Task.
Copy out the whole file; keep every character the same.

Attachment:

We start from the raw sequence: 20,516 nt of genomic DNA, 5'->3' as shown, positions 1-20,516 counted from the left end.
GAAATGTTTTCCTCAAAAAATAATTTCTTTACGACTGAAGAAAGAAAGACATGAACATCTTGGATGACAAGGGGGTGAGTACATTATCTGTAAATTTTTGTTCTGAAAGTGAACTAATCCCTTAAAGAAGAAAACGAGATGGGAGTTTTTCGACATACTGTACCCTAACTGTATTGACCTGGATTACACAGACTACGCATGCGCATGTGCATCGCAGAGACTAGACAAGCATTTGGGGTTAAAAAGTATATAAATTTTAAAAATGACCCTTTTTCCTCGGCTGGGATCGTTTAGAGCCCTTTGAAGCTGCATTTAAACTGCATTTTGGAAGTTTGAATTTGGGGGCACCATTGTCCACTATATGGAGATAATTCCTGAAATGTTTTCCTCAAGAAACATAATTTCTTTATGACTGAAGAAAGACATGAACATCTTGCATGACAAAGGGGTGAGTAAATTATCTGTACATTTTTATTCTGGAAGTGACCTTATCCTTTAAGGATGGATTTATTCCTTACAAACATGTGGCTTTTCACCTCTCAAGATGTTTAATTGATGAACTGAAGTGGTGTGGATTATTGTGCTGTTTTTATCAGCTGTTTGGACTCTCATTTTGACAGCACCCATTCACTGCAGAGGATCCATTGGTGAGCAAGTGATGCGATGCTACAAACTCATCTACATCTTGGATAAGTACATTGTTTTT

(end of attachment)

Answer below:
We start from the raw sequence: 20,516 nt of genomic DNA, 5'->3' as shown, positions 1-20,516 counted from the left end.
GAAATGTTTTCCTCAAAAAATAATTTCTTTACGACTGAAGAAAGAAAGACATGAACATCTTGGATGACAAGGGGGTGAGTACATTATCTGTAAATTTTTGTTCTGAAAGTGAACTAATCCCTTAAAGAAGAAAACGAGATGGGAGTTTTTCGACATACTGTACCCTAACTGTATTGACCTGGATTACACAGACTACGCATGCGCATGTGCATCGCAGAGACTAGACAAGCATTTGGGGTTAAAAAGTATATAAATTTTAAAAATGACCCTTTTTCCTCGGCTGGGATCGTTTAGAGCCCTTTGAAGCTGCATTTAAACTGCATTTTGGAAGTTTGAATTTGGGGGCACCATTGTCCACTATATGGAGATAATTCCTGAAATGTTTTCCTCAAGAAACATAATTTCTTTATGACTGAAGAAAGACATGAACATCTTGCATGACAAAGGGGTGAGTAAATTATCTGTACATTTTTATTCTGGAAGTGACCTTATCCTTTAAGGATGGATTTATTCCTTACAAACATGTGGCTTTTCACCTCTCAAGATGTTTAATTGATGAACTGAAGTGGTGTGGATTATTGTGCTGTTTTTATCAGCTGTTTGGACTCTCATTTTGACAGCACCCATTCACTGCAGAGGATCCATTGGTGAGCAAGTGATGCGATGCTACAAACTCATCTACATCTTGGATAAGTACATTGTTTTT